ITAD disposal services are regulated by the Waste Electric and Electronic Equipment (WEEE) Regulations 2013, so they are already focused on their ‘reuse, reduce, recycle’ ethos, offering free IT asset disposal or mobile device recycling. Some IT asset disposal companies have a zero landfill policy and hold ISO 14001; the international standard for Environmental Management – demonstrating their commitment to environmentally friendly ITAD. Not only does this route ensure complete data destruction, the safe disposal of redundant IT equipment and the avoidance of any data governance issues, buy-back schemes mean that you will receive a residual payment for recycled components for the remanufacturing process. Legacy or surplus IT equipment can provide additional revenue when you sell redundant IT assets.
Recycling & infrastructure.
Whilst some elements of our electronics are hazardous, others are very valuable. Some of the world’s most precious, special and finite metals, minerals and ceramics are used to construct the devices that we use every day.
It is estimated that 50-60% of the world’s tungsten, 26% of the planet’s tin and as much as 9% of the world’s gold can be found within our electrical devices. In fact, there is 100 times more gold in a tonne or e-waste than there is a tonne of gold ore – and a single integrated circuit chip contains a retrievable 7 – 9 grams of gold. These valuable metals can be extracted and repurposed in an environmentally friendly way; ‘Urban mining’ presents substantial economic opportunity.
When you think of recycling, you are likely to think of plastic, glass, tin and paper. There are very few large-scales plants currently managing the disassembly of electrical devices at any scale. There is a need for greater investment and model adoption by policy makers to support new, innovative solutions to integrate the informal e-waste recycling sector into the circular economy. In 2019, the Nigerian Government, the Global Environment Facility and the UNEP announced a US $15 million circular e-waste system in Nigeria, formalising safe employment whilst capturing the value of 500,000 tonnes of e-waste in Nigeria alone.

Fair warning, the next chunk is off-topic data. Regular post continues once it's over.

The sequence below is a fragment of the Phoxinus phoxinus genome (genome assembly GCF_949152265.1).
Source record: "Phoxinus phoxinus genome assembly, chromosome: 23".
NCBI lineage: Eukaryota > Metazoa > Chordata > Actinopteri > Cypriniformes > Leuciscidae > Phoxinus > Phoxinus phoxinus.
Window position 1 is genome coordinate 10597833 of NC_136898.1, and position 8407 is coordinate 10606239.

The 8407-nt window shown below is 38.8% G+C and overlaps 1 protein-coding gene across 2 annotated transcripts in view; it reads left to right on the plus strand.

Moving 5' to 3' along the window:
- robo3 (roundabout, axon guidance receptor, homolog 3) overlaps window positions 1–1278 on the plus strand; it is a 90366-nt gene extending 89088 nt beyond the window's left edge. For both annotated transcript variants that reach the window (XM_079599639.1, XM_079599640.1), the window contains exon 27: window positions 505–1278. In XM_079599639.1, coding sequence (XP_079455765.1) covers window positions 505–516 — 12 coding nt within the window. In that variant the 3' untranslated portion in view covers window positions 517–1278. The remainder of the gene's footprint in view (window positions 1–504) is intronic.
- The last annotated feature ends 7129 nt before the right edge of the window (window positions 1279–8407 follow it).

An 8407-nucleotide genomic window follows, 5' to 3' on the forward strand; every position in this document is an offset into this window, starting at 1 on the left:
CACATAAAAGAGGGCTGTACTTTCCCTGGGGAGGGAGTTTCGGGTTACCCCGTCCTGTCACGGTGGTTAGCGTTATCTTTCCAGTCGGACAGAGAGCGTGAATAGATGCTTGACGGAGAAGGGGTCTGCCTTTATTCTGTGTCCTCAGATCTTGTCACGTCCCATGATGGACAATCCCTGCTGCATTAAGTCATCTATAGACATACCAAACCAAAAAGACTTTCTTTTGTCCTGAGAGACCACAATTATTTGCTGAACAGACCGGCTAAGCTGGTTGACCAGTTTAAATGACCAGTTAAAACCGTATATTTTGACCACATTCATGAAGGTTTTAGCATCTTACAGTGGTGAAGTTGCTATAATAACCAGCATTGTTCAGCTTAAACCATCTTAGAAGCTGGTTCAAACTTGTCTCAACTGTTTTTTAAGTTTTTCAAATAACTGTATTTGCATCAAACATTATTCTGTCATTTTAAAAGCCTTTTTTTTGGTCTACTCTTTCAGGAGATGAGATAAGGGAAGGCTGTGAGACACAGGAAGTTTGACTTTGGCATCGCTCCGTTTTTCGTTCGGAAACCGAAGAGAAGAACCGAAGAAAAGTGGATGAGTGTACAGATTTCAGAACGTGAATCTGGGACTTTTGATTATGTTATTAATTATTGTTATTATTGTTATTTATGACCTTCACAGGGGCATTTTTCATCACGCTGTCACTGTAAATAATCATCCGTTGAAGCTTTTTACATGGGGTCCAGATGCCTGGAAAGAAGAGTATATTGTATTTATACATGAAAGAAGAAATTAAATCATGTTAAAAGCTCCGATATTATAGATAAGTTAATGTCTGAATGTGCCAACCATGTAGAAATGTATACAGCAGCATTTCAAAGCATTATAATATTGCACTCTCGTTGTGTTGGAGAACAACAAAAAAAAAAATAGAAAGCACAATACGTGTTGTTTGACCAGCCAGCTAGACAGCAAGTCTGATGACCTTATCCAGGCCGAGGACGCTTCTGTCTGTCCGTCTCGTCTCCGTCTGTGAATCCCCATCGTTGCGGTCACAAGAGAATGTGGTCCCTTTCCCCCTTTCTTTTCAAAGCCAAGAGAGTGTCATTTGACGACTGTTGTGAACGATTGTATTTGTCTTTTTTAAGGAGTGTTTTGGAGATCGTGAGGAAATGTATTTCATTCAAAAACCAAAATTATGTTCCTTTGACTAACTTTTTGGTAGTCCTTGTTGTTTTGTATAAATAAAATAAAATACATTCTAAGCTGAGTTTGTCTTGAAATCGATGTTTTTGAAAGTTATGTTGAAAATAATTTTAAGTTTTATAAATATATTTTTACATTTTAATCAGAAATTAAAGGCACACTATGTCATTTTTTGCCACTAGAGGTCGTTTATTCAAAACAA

E-waste is one of the biggest environmental changes of the 21st century with projections reporting that e-waste will double by 2030 and that we are on track to produce 120 million tonnes of e-waste by 2050.
Changing consumption habits of the entire world is not something that will happen overnight and there are calls for governments and policy makers to incentivise manufacturers, as it just is not enough for one or two to embrace the circular model. To scale, it demands widespread adoption by every organisation, big, small, local and global.
By retaining the products we already have in the system and not wasting components that still hold value, we can bring economic and social benefits whilst increase the planet’s resilience to climate change – reducing the demand for virgin materials and closing the loop on the circular economy.
Contact us today on 0161 777 1000 or visit https://www.tier1.com to find out how we can help you dispose of your data safely and reliably.
European Parliament, Computer World, UN Environmental UN Environment Programme, Environment and Energy Leader, Sims Lifecycle, Ellenmacarthurfoundation.org, Platform for Accelerating the Circular Economy (PACE), the UN e-waste Coalition, IBM and the National Retail Federation, Ellen MacArthur Foundation and Material Economics white paper – Completing the Picture. How the circular economy tackles climate change,